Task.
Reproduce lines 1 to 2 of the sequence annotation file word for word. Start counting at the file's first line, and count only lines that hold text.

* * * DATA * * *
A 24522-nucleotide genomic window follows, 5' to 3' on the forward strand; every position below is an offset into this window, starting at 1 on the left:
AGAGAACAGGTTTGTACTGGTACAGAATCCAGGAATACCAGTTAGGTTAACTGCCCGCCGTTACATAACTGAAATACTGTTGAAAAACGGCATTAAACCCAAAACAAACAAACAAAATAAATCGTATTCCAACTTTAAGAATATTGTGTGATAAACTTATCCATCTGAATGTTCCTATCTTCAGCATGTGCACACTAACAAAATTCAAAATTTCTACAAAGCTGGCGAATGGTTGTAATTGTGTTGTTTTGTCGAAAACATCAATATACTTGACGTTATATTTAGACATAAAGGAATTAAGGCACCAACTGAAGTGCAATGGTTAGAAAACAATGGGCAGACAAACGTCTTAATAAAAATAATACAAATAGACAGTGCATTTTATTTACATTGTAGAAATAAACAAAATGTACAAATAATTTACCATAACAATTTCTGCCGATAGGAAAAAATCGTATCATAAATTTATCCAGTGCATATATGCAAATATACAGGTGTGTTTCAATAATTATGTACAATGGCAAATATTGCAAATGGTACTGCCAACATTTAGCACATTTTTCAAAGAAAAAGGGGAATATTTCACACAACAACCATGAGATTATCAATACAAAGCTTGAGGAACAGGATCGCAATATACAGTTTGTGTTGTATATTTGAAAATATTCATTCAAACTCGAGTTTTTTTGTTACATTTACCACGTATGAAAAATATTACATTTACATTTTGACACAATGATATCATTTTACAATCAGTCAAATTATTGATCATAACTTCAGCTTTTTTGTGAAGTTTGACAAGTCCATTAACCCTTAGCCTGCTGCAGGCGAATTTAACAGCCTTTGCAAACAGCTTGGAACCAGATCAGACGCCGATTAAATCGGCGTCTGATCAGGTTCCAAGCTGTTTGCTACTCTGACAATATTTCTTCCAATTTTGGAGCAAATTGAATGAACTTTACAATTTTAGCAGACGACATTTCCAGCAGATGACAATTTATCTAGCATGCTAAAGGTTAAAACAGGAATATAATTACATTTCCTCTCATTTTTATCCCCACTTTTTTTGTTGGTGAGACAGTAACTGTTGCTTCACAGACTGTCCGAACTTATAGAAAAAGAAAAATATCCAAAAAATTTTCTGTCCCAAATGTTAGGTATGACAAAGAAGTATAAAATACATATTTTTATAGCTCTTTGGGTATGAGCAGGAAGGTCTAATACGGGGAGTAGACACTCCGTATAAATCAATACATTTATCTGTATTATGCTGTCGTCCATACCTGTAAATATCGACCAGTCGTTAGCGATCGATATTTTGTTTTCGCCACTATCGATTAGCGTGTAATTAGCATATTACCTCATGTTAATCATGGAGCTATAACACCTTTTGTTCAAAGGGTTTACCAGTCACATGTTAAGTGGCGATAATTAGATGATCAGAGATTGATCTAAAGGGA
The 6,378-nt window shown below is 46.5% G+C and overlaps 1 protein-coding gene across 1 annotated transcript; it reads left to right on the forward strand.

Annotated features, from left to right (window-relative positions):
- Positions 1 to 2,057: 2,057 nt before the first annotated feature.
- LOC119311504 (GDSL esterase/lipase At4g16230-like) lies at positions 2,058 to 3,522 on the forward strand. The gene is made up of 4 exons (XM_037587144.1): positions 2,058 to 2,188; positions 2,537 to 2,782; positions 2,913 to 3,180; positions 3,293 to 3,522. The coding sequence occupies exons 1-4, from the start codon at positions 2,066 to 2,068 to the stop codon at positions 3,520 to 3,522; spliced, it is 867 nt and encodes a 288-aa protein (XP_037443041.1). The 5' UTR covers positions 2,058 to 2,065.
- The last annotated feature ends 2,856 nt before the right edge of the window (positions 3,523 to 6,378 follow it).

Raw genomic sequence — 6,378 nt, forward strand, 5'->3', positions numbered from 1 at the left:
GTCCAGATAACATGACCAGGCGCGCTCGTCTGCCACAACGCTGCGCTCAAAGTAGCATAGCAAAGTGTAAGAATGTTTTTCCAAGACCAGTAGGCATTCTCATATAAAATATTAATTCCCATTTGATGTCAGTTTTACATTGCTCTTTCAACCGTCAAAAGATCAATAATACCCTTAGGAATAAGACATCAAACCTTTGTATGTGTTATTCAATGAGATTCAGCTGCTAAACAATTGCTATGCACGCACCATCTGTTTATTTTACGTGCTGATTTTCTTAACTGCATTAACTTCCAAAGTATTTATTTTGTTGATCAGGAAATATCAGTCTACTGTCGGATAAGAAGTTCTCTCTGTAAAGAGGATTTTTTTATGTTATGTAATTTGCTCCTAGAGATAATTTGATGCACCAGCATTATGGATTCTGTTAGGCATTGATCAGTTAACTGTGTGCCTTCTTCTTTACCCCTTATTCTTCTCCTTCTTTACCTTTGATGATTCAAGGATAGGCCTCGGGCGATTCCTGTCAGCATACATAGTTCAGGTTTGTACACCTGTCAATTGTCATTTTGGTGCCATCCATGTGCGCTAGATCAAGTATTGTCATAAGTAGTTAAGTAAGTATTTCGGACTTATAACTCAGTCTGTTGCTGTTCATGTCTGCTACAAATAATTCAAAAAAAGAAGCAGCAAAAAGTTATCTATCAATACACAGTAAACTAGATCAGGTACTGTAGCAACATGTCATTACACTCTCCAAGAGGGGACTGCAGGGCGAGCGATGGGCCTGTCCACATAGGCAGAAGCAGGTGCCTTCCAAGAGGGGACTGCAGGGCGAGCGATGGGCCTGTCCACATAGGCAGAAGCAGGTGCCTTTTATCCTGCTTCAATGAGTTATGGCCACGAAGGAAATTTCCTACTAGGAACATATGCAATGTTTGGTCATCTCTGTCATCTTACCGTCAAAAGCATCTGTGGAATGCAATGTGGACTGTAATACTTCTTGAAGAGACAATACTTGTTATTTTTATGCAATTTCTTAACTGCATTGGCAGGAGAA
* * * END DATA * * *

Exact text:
A 24522-nucleotide genomic window follows, 5' to 3' on the forward strand; every position below is an offset into this window, starting at 1 on the left:
AGAGAACAGGTTTGTACTGGTACAGAATCCAGGAATACCAGTTAGGTTAACTGCCCGCCGTTACATAACTGAAATACTGTTGAAAAACGGCATTAAACCCAAAACAAACAAACAAAATAAATCGTATTCCAACTTTAAGAATATTGTGTGATAAACTTATCCATCTGAATGTTCCTATCTTCAGCATGTGCACACTAACAAAATTCAAAATTTCTACAAAGCTGGCGAATGGTTGTAATTGTGTTGTTTTGTCGAAAACATCAATATACTTGACGTTATATTTAGACATAAAGGAATTAAGGCACCAACTGAAGTGCAATGGTTAGAAAACAATGGGCAGACAAACGTCTTAATAAAAATAATACAAATAGACAGTGCATTTTATTTACATTGTAGAAATAAACAAAATGTACAAATAATTTACCATAACAATTTCTGCCGATAGGAAAAAATCGTATCATAAATTTATCCAGTGCATATATGCAAATATACAGGTGTGTTTCAATAATTATGTACAATGGCAAATATTGCAAATGGTACTGCCAACATTTAGCACATTTTTCAAAGAAAAAGGGGAATATTTCACACAACAACCATGAGATTATCAATACAAAGCTTGAGGAACAGGATCGCAATATACAGTTTGTGTTGTATATTTGAAAATATTCATTCAAACTCGAGTTTTTTTGTTACATTTACCACGTATGAAAAATATTACATTTACATTTTGACACAATGATATCATTTTACAATCAGTCAAATTATTGATCATAACTTCAGCTTTTTTGTGAAGTTTGACAAGTCCATTAACCCTTAGCCTGCTGCAGGCGAATTTAACAGCCTTTGCAAACAGCTTGGAACCAGATCAGACGCCGATTAAATCGGCGTCTGATCAGGTTCCAAGCTGTTTGCTACTCTGACAATATTTCTTCCAATTTTGGAGCAAATTGAATGAACTTTACAATTTTAGCAGACGACATTTCCAGCAGATGACAATTTATCTAGCATGCTAAAGGTTAAAACAGGAATATAATTACATTTCCTCTCATTTTTATCCCCACTTTTTTTGTTGGTGAGACAGTAACTGTTGCTTCACAGACTGTCCGAACTTATAGAAAAAGAAAAATATCCAAAAAATTTTCTGTCCCAAATGTTAGGTATGACAAAGAAGTATAAAATACATATTTTTATAGCTCTTTGGGTATGAGCAGGAAGGTCTAATACGGGGAGTAGACACTCCGTATAAATCAATACATTTATCTGTATTATGCTGTCGTCCATACCTGTAAATATCGACCAGTCGTTAGCGATCGATATTTTGTTTTCGCCACTATCGATTAGCGTGTAATTAGCATATTACCTCATGTTAATCATGGAGCTATAACACCTTTTGTTCAAAGGGTTTACCAGTCACATGTTAAGTGGCGATAATTAGATGATCAGAGATTGATCTAAAGGGA